Rain around the U.S. Midwest kept farmers out of fields last week matching the slowest corn planting pace ever, government data released on Monday showed.
The weather also took a toll on the developing winter wheat crop, which deteriorated to its worst condition for this time of year in 17 years.
The U.S. Agriculture Department said corn planting, as of April 28, was 5 percent complete, just 1 percentage point ahead of where farmers were a week ago. The pace was the slowest since 1984, when farmers also had completed just 5 percent of their corn planting.
Analysts had predicted corn planting to be 9 percent finished, according to the average of 13 estimates in a Reuters poll that ranged from 7 to 11 percent.
Prior to USDA's planting report, corn traders on Monday had expected a slow planting place and bid Chicago corn futures 6 percent higher for their biggest gain since July.
In Iowa, the top U.S. corn producing state, planting was just 2 percent complete. Farmers in Illinois and Indiana, two other major producers, had finished just 1 percent of their corn seeding.
"Wet fields are the topic for most farmers across the state," the Illinois field office of USDA's National Agricultural Statistics Service said in a report. "The heavy rains from the week before combined with the cooler-than-normal temperatures, have many fields still too wet. There has been no significant planting done yet."
The five-year U.S. average for the end of April is 31 percent, while a year ago, farmers had finished 49 percent of their corn planting. Corn planting in 2012 was completed in record time but the final crop came in well below expectations due to the drought that hit the Midwest during the summer.
"Our main concern is not that we didn't get most of our crop planted by the end of April, it's just we're not quite sure when we're going to start," said Emerson Nafziger, agronomist at the University of Illinois.
In 1984, the last time planting was as slow as it is now, the sluggish ace had little impact on harvest, with final corn yields averaging 32 percent better than the previous year.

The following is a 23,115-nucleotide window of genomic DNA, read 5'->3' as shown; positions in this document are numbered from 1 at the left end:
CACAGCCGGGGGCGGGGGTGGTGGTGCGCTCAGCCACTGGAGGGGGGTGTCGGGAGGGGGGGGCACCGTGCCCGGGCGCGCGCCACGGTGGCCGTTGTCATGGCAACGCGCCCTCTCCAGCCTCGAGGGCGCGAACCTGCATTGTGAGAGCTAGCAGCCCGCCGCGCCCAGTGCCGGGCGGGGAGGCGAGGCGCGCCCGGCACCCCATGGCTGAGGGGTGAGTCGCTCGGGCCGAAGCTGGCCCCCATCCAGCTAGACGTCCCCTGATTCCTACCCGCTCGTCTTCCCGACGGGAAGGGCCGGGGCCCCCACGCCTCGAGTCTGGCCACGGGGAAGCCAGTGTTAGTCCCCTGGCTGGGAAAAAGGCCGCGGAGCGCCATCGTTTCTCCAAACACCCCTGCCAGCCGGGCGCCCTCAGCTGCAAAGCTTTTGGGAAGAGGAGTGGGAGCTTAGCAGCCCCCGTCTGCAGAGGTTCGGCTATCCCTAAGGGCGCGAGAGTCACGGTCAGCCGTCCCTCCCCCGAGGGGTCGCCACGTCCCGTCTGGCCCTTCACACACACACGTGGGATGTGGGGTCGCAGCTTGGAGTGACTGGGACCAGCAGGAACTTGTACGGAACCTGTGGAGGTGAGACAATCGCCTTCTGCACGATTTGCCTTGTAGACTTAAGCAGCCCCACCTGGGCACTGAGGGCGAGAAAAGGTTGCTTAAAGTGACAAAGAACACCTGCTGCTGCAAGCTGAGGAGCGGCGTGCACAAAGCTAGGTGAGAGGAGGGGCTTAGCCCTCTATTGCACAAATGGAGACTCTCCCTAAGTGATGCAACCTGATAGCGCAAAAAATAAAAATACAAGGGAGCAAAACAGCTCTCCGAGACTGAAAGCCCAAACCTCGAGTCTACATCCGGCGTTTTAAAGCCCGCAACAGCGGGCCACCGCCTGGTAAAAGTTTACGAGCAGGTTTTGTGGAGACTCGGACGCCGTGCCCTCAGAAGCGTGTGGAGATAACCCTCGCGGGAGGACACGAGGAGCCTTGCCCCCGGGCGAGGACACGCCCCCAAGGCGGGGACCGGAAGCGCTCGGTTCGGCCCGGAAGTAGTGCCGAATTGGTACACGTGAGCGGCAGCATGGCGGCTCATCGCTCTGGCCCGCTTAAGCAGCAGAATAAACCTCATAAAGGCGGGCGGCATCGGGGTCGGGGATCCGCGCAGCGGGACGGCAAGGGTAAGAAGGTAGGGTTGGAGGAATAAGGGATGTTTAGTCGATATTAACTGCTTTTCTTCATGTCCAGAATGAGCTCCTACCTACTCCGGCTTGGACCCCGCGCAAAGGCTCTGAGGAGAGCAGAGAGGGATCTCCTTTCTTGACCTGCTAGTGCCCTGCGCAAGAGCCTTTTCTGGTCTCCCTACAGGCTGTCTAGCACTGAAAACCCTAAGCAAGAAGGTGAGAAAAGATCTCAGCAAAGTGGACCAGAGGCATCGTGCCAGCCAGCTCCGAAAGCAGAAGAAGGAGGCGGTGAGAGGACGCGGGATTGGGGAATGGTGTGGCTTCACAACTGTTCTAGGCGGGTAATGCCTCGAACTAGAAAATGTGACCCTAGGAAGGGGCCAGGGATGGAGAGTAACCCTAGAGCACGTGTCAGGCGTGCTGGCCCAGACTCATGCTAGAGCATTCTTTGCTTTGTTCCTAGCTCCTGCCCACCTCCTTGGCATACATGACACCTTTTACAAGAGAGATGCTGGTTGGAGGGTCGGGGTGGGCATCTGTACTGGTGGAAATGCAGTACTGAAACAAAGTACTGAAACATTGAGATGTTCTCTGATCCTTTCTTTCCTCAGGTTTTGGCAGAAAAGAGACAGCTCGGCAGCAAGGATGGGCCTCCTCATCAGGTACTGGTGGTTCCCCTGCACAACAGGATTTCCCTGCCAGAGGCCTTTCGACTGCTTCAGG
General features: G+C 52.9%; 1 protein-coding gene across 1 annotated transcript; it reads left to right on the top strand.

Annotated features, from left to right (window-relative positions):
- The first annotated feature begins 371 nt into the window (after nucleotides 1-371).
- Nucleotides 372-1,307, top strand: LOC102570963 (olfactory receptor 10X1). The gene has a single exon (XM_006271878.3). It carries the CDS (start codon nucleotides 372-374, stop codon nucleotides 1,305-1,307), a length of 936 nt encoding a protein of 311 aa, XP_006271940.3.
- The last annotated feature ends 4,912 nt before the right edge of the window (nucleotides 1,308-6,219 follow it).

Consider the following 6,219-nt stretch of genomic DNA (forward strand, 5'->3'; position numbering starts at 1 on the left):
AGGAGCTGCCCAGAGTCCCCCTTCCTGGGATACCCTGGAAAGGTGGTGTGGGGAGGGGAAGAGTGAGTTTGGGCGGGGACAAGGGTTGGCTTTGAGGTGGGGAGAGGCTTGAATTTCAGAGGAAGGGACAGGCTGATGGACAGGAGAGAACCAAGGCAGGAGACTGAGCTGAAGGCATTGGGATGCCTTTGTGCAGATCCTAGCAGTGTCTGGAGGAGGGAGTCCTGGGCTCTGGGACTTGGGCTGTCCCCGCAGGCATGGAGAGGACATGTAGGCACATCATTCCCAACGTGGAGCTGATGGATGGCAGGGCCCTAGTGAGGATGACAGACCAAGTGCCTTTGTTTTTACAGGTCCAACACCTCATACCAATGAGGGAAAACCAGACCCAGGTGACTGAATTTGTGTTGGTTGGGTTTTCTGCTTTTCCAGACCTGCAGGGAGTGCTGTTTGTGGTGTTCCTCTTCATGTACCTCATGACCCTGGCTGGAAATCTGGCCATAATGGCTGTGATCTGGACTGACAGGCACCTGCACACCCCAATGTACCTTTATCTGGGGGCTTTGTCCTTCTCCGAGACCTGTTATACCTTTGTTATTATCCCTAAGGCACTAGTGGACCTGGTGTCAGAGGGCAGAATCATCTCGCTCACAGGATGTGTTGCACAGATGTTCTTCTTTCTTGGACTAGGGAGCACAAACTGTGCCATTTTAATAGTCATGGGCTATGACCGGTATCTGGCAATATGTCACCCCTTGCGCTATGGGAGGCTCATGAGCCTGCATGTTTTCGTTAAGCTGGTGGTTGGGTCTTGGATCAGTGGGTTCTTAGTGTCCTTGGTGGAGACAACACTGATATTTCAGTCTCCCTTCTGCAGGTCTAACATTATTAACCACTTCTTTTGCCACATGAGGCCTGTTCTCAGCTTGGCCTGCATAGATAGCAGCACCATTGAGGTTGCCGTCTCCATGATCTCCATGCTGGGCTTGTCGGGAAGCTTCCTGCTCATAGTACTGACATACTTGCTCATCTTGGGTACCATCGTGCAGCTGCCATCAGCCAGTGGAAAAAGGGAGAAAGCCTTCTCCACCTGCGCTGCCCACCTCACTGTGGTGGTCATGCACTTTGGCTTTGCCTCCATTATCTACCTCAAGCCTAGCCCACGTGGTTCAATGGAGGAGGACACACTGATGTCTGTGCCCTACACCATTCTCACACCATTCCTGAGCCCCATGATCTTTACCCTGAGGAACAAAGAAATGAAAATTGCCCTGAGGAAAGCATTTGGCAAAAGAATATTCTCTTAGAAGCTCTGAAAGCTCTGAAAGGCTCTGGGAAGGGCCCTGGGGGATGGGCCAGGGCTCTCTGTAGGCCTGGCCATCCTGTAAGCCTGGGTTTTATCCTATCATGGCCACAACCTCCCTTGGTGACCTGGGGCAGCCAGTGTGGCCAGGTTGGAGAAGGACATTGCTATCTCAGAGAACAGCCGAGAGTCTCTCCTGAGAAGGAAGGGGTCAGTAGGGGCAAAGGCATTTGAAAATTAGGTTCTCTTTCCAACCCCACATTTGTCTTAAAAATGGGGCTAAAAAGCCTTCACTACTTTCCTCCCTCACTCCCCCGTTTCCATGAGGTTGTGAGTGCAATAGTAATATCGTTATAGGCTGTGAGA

Farmers typically aim to have the bulk of their crop seeded by the middle of May to ensure that the corn has enough time to mature so it can withstand the heat of the Midwest summer.
USDA rated the winter wheat crop 33 percent good to excellent, the lowest for this time of year since 1996, when the crop also was rated 33 percent good to excellent. A week ago, U.S. winter wheat was 35 percent good to excellent and was rated 64 percent good to excellent a year ago.
In Kansas, the largest producer of hard red winter wheat, good-to-excellent ratings fell 3 percentage points to 27 percent.
The Wheat Quality Council's annual tour of the state starts on Tuesday and scouts will get a close look at the damage caused by drought and a cold snap in April.
In the Midwest, farmers will likely push planting forward during the first half of the week before more rain drives them from the fields again. Forecasts call for rain amounts of 0.5 to 1.0 inch across the region.
Wet fields and cold weather also delayed farmers in the northern U.S. Plains trying to seed spring wheat. USDA said spring wheat planting was just 12 percent complete compared to the five-year average of 37 percent.
USDA will provide its first update on soybean planting in its May 6 crop progress report.
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